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New Rainbow PUSH Coalition president steps down after only three months

Avery Bleichfeld
New Rainbow PUSH Coalition president steps down after only three months

The Rainbow PUSH Coalition, the Chicago-based civil rights organization founded by the Rev. Jesse L. Jackson, went through its second major leadership change in a year as the Texas pastor tapped to succeed Jackson stepped down from the role.

Rev. Frederick Haynes III, a pastor and civil rights advocate from Dallas, was named as Jackson’s successor last summer and officially entered the role of president and CEO in February.

“I remain committed to honoring the rich history of [the Rainbow PUSH Coalition] and the legacy of its esteemed leader, the incomparable Reverend Jesse L. Jackson Sr., and, most significantly, to the calling and pursuit of social justice,” Haynes said in a statement to Chicago’s ABC7, at the time of his resignation in April.

He said he made the choice after “continual prayer and deliberation.”

According to the Chicago Sun-Times, Haynes’ resignation took the financially challenged Rainbow PUSH leadership by surprise, but Jackson issued a statement that the coalition accepted Haynes’ resignation and that they would remain “partners in the fight for peace, civil rights and economic justice,” according to the Associated Press.

Jackson had been looking to shift to a role as president emeritus after decades leading the group and in light of health challenges, including a Parkinson’s disease diagnosis.

The coalition has long roots. Jackson founded the group initially as two separate organizations. Operation PUSH — People United to Serve Humanity — was an 1970s offshoot of his work with the Southern Christian Leadership Conference’s Operation Breadbasket, a group dedicated to work around the economic conditions for Black communities in the United States.

The National Rainbow Coalition was organized out of Jackson’s 1984 presidential campaign — the first of two bids for the White House — with a mission centered around social programs, voting rights and affirmative action for minority groups.

The two organizations were merged in 1996.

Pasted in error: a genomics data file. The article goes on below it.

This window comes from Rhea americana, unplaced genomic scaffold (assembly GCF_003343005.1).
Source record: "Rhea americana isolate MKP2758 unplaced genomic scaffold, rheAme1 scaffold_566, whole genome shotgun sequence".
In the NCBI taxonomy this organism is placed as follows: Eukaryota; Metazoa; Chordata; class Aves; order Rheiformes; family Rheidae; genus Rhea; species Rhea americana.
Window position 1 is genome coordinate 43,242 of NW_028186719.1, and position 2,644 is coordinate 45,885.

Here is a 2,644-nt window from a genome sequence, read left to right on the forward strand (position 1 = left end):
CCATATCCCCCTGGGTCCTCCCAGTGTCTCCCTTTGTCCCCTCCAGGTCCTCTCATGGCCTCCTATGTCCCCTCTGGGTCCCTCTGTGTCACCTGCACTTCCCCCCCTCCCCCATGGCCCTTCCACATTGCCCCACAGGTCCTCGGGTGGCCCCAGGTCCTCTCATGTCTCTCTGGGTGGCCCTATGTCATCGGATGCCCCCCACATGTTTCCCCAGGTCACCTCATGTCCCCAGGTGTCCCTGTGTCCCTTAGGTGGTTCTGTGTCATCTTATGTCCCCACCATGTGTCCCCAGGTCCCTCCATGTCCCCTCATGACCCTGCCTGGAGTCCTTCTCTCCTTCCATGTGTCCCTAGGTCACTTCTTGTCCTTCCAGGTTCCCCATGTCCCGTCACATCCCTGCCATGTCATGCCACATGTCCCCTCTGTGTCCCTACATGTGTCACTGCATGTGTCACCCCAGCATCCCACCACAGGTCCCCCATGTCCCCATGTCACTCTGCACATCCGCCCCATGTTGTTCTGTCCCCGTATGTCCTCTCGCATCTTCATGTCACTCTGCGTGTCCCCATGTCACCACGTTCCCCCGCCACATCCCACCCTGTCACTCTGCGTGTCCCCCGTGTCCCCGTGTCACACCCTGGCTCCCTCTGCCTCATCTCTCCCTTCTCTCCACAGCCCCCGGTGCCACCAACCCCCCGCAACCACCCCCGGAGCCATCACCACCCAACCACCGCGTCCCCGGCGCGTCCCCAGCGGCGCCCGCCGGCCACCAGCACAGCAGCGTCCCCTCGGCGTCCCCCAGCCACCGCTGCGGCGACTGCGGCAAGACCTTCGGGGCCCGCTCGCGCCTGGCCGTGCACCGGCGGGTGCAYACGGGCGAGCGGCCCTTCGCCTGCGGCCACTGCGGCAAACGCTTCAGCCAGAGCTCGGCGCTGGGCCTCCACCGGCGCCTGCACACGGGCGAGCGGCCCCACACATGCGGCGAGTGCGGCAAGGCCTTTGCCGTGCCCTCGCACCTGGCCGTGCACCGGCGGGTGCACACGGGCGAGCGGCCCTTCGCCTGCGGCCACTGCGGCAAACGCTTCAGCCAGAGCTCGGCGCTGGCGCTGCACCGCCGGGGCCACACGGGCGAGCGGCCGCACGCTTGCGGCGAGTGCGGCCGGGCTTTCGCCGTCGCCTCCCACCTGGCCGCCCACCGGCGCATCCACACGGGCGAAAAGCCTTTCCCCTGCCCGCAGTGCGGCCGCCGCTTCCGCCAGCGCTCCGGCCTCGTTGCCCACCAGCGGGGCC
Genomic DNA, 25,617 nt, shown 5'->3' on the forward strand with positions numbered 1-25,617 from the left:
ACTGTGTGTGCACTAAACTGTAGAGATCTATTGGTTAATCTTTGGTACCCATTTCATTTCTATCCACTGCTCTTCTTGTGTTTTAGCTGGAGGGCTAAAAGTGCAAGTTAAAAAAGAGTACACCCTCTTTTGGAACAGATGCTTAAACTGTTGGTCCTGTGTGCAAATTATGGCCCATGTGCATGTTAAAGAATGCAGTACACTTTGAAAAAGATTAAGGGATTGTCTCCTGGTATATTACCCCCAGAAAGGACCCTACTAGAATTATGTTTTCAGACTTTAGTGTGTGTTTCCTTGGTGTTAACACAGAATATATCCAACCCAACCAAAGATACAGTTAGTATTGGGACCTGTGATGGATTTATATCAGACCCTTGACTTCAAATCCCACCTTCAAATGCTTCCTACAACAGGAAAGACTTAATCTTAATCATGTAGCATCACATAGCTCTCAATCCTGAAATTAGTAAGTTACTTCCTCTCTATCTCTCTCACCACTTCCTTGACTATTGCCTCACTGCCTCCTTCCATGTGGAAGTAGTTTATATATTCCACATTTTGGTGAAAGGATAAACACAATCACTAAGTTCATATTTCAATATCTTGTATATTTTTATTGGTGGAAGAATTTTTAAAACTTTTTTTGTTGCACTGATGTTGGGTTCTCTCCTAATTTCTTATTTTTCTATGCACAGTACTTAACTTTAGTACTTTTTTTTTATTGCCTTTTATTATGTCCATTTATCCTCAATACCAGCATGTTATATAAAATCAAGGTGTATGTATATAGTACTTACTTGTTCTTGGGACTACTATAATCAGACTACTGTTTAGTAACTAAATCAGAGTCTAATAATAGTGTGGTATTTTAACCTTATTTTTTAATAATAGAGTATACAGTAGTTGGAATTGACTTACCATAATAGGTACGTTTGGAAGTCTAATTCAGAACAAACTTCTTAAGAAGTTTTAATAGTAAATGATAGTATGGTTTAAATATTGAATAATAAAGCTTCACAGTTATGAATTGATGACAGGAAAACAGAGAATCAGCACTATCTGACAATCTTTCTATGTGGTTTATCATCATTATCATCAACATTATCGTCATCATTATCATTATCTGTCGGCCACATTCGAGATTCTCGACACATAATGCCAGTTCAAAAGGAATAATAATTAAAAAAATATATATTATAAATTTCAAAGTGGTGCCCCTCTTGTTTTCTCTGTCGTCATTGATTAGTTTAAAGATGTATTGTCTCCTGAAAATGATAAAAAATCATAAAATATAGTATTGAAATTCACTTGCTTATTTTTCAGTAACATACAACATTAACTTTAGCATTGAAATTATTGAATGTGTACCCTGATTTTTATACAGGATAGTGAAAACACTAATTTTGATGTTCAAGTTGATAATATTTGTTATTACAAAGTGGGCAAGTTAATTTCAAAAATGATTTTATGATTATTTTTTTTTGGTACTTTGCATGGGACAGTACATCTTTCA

When Haynes took over the organization in February, he did so remotely from Dallas, with the intention to continue serving as senior pastor at Friendship-West Baptist Church, which has over 13,000 members, according to the church.

According to reporting by WTTW, Chicago’s Public Broadcasting Service member station, when his selection was announced in July, Haynes had envisioned Dallas serving as a Rainbow PUSH hub, while Chicago would have remained the headquarters.

Taking over from Jackson was widely recognized to be a large role to fill.

Jerry Thomas, a former adviser and strategist for Jackson at Rainbow PUSH, called it “the most difficult job in Black America,” in an interview with the Chicago Sun-Times.

According to records filed with the IRS, the group has faced financial difficulties in recent years. In 2022, the Citizenship Education Fund, a tax-exempt organization affiliated with the coalition, had an operating loss of over $620,000.

The same year, PUSH for Excellence, another tax-exempt affiliate of the coalition, reported a net profit of only $5,000, down from over $187,000 the year before.

Even Haynes, when his taking the helm was announced, said Jackson’s act was a tough one to follow, calling the coalition’s founder someone “who has literally changed the world,” according to WTTW.

“When I say I’m standing on his shoulders, it’s because I have too much sense to stand in his shoes. The shoes are much too large,” said Haynes.

Haynes said he stood by the coalition’s work. When his appointment was announced, he said the group’s mission and vision are needed as much now as when it was founded. Even with his departure, he said, his dedication to those goals is lasting, he said.

“I extend my heartfelt gratitude to all who have expressed their support since my appointment in July of last year,” Haynes said, in a statement to Chicago’s ABC7. “Rest assured that my work in the fight for liberation and freedom continues.”

Rainbow PUSH Coalition, Rev. Frederick Haynes III, Rev. Jesse L. Jackson